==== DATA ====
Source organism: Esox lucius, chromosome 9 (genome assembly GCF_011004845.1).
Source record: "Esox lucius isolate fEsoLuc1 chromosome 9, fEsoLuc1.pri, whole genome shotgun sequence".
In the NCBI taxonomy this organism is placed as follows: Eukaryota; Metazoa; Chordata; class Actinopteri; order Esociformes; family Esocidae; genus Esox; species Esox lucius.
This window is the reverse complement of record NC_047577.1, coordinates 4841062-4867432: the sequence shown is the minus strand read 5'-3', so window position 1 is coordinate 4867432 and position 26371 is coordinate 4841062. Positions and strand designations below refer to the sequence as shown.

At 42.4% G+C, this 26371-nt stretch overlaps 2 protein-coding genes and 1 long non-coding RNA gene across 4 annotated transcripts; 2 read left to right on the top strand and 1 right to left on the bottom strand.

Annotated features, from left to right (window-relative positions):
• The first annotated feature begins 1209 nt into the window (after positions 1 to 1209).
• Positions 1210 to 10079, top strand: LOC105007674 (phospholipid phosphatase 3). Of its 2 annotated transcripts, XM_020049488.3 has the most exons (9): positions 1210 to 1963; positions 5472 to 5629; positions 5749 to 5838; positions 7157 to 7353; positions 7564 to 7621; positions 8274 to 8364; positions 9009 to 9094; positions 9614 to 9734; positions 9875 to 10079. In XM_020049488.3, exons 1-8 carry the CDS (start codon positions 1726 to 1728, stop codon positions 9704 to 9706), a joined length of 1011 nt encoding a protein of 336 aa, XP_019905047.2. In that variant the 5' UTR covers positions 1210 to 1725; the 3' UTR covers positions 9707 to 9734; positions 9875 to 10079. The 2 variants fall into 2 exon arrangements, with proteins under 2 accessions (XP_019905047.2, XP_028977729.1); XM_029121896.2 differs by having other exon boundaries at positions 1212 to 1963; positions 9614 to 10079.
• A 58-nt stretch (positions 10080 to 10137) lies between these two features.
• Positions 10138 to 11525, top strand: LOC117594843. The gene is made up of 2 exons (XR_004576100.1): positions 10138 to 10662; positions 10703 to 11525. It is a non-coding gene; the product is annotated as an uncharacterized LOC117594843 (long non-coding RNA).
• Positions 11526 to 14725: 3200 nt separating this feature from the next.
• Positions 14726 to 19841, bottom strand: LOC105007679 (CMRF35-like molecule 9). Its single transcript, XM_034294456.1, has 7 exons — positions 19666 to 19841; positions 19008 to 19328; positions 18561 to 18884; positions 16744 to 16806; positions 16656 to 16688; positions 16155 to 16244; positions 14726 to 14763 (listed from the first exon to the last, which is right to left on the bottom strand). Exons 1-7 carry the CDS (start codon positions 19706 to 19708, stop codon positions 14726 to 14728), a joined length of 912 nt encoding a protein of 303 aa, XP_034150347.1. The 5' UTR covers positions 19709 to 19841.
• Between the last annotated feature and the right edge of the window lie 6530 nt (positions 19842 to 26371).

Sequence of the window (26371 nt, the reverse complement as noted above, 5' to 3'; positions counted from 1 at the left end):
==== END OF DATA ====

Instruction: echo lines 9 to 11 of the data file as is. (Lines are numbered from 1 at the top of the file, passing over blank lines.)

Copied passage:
• A 58-nt stretch (positions 10080 to 10137) lies between these two features.
• Positions 10138 to 11525, top strand: LOC117594843. The gene is made up of 2 exons (XR_004576100.1): positions 10138 to 10662; positions 10703 to 11525. It is a non-coding gene; the product is annotated as an uncharacterized LOC117594843 (long non-coding RNA).
• Positions 11526 to 14725: 3200 nt separating this feature from the next.